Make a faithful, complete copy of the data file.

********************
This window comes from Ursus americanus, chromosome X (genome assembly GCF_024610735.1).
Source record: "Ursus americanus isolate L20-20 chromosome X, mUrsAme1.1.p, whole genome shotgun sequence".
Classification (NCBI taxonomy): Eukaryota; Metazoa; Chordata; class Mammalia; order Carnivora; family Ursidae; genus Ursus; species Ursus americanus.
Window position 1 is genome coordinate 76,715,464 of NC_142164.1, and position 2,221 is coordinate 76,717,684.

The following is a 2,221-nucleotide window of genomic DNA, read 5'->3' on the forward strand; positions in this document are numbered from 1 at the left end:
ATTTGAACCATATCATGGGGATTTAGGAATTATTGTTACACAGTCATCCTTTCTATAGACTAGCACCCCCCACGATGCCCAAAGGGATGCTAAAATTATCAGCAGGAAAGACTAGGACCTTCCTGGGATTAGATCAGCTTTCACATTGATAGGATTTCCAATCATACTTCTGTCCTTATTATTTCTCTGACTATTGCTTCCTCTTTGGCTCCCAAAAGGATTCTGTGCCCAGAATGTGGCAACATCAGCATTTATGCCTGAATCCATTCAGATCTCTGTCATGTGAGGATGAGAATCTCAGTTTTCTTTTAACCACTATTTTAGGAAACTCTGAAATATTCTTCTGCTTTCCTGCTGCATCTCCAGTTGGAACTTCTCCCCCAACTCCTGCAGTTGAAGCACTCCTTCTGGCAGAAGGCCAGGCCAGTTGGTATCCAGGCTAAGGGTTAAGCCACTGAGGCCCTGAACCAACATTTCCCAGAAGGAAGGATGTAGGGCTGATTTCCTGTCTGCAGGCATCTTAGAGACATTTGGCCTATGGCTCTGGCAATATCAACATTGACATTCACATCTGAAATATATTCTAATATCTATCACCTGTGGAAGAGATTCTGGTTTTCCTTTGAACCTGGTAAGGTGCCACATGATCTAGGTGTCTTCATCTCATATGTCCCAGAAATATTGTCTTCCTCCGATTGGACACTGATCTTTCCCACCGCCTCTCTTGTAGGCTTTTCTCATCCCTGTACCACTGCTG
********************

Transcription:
This window comes from Ursus americanus, chromosome X (genome assembly GCF_024610735.1).
Source record: "Ursus americanus isolate L20-20 chromosome X, mUrsAme1.1.p, whole genome shotgun sequence".
Classification (NCBI taxonomy): Eukaryota; Metazoa; Chordata; class Mammalia; order Carnivora; family Ursidae; genus Ursus; species Ursus americanus.
Window position 1 is genome coordinate 76,715,464 of NC_142164.1, and position 2,221 is coordinate 76,717,684.

The following is a 2,221-nucleotide window of genomic DNA, read 5'->3' on the forward strand; positions in this document are numbered from 1 at the left end:
ATTTGAACCATATCATGGGGATTTAGGAATTATTGTTACACAGTCATCCTTTCTATAGACTAGCACCCCCCACGATGCCCAAAGGGATGCTAAAATTATCAGCAGGAAAGACTAGGACCTTCCTGGGATTAGATCAGCTTTCACATTGATAGGATTTCCAATCATACTTCTGTCCTTATTATTTCTCTGACTATTGCTTCCTCTTTGGCTCCCAAAAGGATTCTGTGCCCAGAATGTGGCAACATCAGCATTTATGCCTGAATCCATTCAGATCTCTGTCATGTGAGGATGAGAATCTCAGTTTTCTTTTAACCACTATTTTAGGAAACTCTGAAATATTCTTCTGCTTTCCTGCTGCATCTCCAGTTGGAACTTCTCCCCCAACTCCTGCAGTTGAAGCACTCCTTCTGGCAGAAGGCCAGGCCAGTTGGTATCCAGGCTAAGGGTTAAGCCACTGAGGCCCTGAACCAACATTTCCCAGAAGGAAGGATGTAGGGCTGATTTCCTGTCTGCAGGCATCTTAGAGACATTTGGCCTATGGCTCTGGCAATATCAACATTGACATTCACATCTGAAATATATTCTAATATCTATCACCTGTGGAAGAGATTCTGGTTTTCCTTTGAACCTGGTAAGGTGCCACATGATCTAGGTGTCTTCATCTCATATGTCCCAGAAATATTGTCTTCCTCCGATTGGACACTGATCTTTCCCACCGCCTCTCTTGTAGGCTTTTCTCATCCCTGTACCACTGCTG